Solar Exploration Milestone

Aditya-L1 marks India’s maiden mission entirely focused on the Sun. While India has conducted solar studies through ground-based telescopes and data from international solar missions, this dedicated solar mission takes Indian solar research to new heights.

Professor Dipankar Banerjee, Director of the Aryabhatta Research Institute of Observational Sciences, Nainital, highlights the importance of this mission. India’s dependence on aging ground-based telescopes and data from other countries prompted the need for Aditya-L1. It not only bridges the gaps in existing solar research but also contributes fresh insights into unsolved solar physics questions.

Astronomy in Space: A Growing Trend

Astronomy-based space missions are gaining prominence due to their potential for groundbreaking discoveries and inspiring the youth. However, these missions are complex and require extensive technological development.

Why Study the Sun?

The Sun’s behavior directly impacts our space environment. Solar flares, Coronal Mass Ejections (CMEs), and solar winds can disrupt space weather and affect satellite-dependent operations like telecommunications and navigation. Understanding the Sun’s dynamics is crucial for safeguarding these vital systems.

Aditya-L1 vs. AstroSat

Aditya-L1 is ISRO’s second astronomy observatory-class mission after AstroSat (2015). While AstroSat focuses on celestial sources in X-ray, optical, and UV spectral bands, Aditya-L1 centers on solar observation. Aditya-L1 carries seven payloads, including four dedicated to solar observations, giving it an edge in studying solar eruptions and flares.

Space Weather Alerts

One of Aditya-L1’s goals is to provide user-friendly information for space weather forecasting. This data can protect vital systems like telecommunications, mobile-based Internet services, navigation, and power grids. Space physicist Dr. Dibyendu Nandi highlights the potential for issuing space weather alerts based on Aditya-L1 data.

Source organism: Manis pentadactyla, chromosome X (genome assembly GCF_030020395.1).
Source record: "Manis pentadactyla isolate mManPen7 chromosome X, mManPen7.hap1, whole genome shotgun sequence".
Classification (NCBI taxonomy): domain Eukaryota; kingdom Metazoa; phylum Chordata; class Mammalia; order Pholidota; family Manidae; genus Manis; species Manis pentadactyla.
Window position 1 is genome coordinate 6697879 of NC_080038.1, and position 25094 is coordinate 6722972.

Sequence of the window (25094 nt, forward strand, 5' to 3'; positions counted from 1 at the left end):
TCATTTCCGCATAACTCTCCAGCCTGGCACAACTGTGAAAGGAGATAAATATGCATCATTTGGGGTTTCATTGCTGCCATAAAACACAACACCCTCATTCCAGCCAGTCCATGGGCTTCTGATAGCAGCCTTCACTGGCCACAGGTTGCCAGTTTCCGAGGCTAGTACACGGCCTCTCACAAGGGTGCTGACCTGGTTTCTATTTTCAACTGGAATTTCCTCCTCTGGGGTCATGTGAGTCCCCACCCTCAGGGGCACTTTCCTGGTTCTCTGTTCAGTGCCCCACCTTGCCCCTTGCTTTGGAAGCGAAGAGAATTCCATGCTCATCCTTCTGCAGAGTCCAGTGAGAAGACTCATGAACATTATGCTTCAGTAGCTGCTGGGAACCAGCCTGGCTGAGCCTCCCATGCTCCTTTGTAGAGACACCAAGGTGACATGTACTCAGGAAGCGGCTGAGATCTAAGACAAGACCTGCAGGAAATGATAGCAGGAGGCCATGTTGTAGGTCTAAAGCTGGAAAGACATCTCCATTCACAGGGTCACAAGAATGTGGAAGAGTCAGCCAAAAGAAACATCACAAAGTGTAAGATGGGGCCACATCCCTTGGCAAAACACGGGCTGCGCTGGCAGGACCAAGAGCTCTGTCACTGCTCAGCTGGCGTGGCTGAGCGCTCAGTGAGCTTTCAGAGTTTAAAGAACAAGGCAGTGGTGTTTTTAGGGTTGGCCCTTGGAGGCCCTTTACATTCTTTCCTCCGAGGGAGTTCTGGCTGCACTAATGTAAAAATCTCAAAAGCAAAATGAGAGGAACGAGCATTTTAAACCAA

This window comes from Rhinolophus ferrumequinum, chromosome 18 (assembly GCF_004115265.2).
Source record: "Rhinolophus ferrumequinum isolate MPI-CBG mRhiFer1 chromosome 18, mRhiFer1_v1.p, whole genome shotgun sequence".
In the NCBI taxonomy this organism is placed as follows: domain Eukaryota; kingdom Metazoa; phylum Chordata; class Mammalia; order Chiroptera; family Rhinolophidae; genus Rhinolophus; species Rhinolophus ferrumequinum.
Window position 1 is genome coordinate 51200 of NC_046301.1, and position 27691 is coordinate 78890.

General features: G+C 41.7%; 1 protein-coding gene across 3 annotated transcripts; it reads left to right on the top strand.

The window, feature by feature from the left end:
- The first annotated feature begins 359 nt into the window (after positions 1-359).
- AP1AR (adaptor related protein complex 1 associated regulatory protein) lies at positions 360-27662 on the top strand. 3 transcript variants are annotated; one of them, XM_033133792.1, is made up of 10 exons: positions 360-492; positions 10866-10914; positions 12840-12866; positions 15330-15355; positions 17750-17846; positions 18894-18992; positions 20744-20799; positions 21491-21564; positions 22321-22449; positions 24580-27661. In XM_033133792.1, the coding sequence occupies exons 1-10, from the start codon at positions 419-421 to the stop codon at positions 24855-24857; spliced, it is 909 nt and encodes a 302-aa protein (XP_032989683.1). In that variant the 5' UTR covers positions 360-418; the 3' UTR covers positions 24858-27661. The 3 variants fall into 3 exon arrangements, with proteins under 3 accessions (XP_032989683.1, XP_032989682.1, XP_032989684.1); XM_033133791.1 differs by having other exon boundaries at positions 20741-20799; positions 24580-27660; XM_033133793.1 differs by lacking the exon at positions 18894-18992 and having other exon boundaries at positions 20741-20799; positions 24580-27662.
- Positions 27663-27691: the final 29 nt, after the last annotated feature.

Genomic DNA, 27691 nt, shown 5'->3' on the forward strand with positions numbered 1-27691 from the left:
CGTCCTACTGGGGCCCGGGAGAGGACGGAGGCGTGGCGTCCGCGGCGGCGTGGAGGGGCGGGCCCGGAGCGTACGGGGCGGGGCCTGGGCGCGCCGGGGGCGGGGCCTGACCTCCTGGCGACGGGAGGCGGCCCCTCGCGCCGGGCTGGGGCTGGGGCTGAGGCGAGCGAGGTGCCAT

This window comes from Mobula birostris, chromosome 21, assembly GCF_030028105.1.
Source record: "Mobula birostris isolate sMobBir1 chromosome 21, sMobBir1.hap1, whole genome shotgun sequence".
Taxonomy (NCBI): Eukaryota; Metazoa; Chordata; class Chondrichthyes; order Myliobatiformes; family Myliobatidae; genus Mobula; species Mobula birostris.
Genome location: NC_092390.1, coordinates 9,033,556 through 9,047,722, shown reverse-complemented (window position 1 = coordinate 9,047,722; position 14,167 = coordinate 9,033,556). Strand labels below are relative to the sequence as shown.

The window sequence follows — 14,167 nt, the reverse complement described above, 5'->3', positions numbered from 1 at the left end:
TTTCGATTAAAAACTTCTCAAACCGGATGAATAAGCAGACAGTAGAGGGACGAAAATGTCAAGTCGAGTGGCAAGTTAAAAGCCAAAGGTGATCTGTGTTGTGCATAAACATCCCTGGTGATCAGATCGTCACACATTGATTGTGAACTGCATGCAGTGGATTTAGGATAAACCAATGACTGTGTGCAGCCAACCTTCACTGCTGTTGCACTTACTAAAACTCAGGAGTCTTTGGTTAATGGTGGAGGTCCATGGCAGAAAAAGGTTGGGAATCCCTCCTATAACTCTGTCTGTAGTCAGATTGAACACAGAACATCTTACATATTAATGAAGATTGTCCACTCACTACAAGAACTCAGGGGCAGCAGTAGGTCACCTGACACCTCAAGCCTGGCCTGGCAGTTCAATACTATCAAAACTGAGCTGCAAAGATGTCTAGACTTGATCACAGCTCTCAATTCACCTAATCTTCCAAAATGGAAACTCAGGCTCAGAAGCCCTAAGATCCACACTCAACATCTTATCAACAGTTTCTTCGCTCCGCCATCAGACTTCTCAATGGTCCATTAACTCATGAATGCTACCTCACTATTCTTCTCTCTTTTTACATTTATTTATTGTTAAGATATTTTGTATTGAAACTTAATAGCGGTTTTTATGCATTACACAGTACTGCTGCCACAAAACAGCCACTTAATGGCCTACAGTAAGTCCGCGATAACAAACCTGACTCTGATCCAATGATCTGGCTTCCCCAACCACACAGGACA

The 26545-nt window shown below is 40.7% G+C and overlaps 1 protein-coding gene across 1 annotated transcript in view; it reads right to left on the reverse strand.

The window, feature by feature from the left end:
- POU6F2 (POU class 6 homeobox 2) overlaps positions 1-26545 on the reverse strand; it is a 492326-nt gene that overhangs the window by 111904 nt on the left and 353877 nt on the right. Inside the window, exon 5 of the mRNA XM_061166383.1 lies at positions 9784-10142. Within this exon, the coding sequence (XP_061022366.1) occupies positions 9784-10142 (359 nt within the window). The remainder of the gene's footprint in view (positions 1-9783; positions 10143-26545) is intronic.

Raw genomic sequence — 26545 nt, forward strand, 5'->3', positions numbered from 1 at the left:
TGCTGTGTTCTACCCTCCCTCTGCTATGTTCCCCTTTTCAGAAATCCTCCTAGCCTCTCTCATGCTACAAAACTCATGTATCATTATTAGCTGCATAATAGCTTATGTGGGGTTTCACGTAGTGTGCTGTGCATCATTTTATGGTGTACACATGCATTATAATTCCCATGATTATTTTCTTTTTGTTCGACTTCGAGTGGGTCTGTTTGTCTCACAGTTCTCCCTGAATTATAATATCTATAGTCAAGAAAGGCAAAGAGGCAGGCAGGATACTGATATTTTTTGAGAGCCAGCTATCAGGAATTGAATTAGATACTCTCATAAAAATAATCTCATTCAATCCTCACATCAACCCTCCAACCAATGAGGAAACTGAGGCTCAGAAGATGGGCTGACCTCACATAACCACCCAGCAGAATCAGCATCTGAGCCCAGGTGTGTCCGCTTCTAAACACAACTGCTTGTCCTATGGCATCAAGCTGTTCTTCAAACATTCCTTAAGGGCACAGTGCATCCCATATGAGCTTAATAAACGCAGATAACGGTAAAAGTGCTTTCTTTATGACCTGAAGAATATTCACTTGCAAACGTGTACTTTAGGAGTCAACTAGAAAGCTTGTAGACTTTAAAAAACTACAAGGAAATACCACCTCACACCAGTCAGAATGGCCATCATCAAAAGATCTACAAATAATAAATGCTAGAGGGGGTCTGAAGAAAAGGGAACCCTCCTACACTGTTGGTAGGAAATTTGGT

The Journey to L1

Aditya-L1’s journey covers a 1.5 million km distance to reach the Sun-Earth L1 point, where gravitational forces from both Earth and the Sun balance. This location provides an unobstructed view of the Sun. While the mission duration is shorter than previous interplanetary journeys, Aditya-L1’s path to the L1 point and heliocentric orbit is a complex feat.

Coordinated Observations

Aditya-L1’s success relies on coordinating observations from its seven payloads. Multiwavelength astronomy is essential for comprehensive solar physics research. Scientists will combine data from various instruments to gain insights into solar events, sources, and local conditions.

A Promising Future

By early 2024, Aditya-L1 aims to begin experiments lasting 2-3 months to calibrate its instruments. This paves the way for high-quality scientific data. Aditya-L1 is set to become a cornerstone of India’s solar exploration efforts.

L1: The Mission Destination

Aditya-L1’s destination, the Sun-Earth L1 point, is strategically chosen. Lagrange points, named after mathematician Joseph-Louis Lagrange, are locations where gravitational forces balance. L1 offers an ideal position for uninterrupted solar observations, requiring minimal energy to remain in place. It’s a milestone in India’s space exploration journey. As India embarks on this historic solar mission, Aditya-L1 promises to illuminate the mysteries of our Sun and enhance our capabilities in space science and technology.